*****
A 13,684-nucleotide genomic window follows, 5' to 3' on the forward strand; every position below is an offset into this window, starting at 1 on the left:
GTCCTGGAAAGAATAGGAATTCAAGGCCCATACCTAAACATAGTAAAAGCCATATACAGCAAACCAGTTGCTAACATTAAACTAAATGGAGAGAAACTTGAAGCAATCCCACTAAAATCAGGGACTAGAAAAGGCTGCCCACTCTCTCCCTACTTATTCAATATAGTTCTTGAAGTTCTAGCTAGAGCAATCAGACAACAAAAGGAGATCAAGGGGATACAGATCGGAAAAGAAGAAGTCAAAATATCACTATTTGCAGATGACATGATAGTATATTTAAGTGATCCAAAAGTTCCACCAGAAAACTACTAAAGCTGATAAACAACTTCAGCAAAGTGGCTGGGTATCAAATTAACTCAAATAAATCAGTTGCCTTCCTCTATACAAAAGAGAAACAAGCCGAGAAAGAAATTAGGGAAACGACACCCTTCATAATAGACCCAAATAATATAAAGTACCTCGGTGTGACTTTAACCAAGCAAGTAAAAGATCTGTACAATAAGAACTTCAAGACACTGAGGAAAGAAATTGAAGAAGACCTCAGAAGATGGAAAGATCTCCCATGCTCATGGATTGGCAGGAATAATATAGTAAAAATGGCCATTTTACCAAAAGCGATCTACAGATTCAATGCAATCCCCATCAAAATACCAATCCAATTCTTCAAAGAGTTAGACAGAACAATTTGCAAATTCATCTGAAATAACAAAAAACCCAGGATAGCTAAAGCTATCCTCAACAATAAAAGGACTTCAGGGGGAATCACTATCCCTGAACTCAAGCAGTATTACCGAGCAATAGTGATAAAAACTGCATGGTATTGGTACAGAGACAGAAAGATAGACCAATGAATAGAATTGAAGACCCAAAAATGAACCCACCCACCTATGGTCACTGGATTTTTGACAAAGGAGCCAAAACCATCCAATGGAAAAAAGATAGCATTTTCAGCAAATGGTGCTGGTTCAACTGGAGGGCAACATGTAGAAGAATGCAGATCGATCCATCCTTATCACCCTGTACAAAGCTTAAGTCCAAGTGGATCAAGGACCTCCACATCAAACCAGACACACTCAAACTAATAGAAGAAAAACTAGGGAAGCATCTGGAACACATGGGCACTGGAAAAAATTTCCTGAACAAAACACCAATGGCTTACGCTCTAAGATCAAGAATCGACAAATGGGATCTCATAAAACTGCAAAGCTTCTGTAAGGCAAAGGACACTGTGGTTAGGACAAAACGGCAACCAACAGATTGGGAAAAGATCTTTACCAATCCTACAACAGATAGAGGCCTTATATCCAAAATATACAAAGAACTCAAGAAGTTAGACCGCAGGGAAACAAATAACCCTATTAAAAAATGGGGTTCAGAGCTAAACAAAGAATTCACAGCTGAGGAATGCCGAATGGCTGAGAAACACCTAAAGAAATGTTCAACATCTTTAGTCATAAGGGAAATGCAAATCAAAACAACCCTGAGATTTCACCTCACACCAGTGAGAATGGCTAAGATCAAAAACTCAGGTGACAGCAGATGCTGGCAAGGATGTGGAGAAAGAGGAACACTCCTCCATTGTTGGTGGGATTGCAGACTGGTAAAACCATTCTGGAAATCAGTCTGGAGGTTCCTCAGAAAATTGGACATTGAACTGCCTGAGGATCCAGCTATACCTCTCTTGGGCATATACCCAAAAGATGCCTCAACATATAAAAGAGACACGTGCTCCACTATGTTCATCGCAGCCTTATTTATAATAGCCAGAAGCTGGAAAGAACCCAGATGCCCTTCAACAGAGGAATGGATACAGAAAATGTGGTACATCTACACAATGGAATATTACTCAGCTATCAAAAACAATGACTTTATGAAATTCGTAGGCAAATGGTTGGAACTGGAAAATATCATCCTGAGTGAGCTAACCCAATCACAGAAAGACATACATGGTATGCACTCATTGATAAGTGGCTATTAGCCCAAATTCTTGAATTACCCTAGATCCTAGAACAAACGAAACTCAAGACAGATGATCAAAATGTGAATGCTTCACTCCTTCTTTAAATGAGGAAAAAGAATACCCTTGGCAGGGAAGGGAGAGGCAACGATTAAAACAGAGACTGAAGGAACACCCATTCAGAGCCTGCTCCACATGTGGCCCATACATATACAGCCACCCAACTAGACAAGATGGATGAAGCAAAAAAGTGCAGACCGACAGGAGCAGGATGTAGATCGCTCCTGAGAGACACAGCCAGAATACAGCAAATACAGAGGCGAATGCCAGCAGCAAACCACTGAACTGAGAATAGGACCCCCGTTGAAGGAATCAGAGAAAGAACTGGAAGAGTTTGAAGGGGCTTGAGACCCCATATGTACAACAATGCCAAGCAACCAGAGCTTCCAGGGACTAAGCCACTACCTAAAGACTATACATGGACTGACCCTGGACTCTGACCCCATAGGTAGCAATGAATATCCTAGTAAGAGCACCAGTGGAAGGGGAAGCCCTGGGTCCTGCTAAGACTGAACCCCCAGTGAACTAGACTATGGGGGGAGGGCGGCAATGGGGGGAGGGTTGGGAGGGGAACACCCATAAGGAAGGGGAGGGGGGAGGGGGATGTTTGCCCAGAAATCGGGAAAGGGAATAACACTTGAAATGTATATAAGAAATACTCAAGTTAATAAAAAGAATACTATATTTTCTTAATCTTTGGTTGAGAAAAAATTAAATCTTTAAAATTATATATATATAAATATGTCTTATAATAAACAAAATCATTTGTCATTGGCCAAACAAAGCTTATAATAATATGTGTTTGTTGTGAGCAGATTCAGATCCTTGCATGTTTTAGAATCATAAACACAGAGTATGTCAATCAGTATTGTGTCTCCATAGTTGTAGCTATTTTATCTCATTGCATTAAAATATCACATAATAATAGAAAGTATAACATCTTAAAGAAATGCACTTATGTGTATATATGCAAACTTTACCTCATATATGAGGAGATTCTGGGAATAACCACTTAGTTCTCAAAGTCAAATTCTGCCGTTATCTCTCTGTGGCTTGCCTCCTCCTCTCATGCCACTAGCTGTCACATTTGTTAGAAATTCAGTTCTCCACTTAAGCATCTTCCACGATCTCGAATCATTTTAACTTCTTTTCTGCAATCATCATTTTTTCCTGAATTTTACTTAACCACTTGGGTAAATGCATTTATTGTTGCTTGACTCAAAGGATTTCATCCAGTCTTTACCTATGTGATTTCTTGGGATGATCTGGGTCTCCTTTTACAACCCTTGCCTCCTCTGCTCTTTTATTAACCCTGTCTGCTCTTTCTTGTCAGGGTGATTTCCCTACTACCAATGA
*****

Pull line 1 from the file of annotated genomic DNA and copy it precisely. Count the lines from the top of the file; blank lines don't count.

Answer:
A 13,684-nucleotide genomic window follows, 5' to 3' on the forward strand; every position below is an offset into this window, starting at 1 on the left: